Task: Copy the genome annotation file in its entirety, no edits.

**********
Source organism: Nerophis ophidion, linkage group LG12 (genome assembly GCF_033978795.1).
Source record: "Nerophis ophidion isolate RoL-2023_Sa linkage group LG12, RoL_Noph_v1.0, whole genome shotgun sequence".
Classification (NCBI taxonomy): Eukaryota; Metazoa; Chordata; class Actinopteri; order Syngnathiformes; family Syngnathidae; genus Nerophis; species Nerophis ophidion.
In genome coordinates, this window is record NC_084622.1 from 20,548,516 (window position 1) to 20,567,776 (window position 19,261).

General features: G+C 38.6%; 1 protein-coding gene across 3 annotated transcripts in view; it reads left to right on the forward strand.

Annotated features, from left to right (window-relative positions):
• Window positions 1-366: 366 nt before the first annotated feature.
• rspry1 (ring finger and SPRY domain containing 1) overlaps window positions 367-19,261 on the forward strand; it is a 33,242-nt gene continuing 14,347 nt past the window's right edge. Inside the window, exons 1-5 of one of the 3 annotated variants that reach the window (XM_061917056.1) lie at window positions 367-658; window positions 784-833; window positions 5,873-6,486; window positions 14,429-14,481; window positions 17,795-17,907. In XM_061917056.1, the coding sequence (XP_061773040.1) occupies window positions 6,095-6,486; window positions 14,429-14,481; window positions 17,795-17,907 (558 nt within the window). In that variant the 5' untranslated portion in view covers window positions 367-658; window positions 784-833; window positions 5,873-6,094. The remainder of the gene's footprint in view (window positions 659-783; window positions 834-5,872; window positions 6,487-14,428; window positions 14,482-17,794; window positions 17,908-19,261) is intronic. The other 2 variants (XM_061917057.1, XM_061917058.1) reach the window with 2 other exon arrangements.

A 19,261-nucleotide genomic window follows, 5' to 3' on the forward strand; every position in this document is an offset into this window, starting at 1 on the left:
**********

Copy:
Source organism: Nerophis ophidion, linkage group LG12 (genome assembly GCF_033978795.1).
Source record: "Nerophis ophidion isolate RoL-2023_Sa linkage group LG12, RoL_Noph_v1.0, whole genome shotgun sequence".
Classification (NCBI taxonomy): Eukaryota; Metazoa; Chordata; class Actinopteri; order Syngnathiformes; family Syngnathidae; genus Nerophis; species Nerophis ophidion.
In genome coordinates, this window is record NC_084622.1 from 20,548,516 (window position 1) to 20,567,776 (window position 19,261).

General features: G+C 38.6%; 1 protein-coding gene across 3 annotated transcripts in view; it reads left to right on the forward strand.

Annotated features, from left to right (window-relative positions):
• Window positions 1-366: 366 nt before the first annotated feature.
• rspry1 (ring finger and SPRY domain containing 1) overlaps window positions 367-19,261 on the forward strand; it is a 33,242-nt gene continuing 14,347 nt past the window's right edge. Inside the window, exons 1-5 of one of the 3 annotated variants that reach the window (XM_061917056.1) lie at window positions 367-658; window positions 784-833; window positions 5,873-6,486; window positions 14,429-14,481; window positions 17,795-17,907. In XM_061917056.1, the coding sequence (XP_061773040.1) occupies window positions 6,095-6,486; window positions 14,429-14,481; window positions 17,795-17,907 (558 nt within the window). In that variant the 5' untranslated portion in view covers window positions 367-658; window positions 784-833; window positions 5,873-6,094. The remainder of the gene's footprint in view (window positions 659-783; window positions 834-5,872; window positions 6,487-14,428; window positions 14,482-17,794; window positions 17,908-19,261) is intronic. The other 2 variants (XM_061917057.1, XM_061917058.1) reach the window with 2 other exon arrangements.

A 19,261-nucleotide genomic window follows, 5' to 3' on the forward strand; every position in this document is an offset into this window, starting at 1 on the left: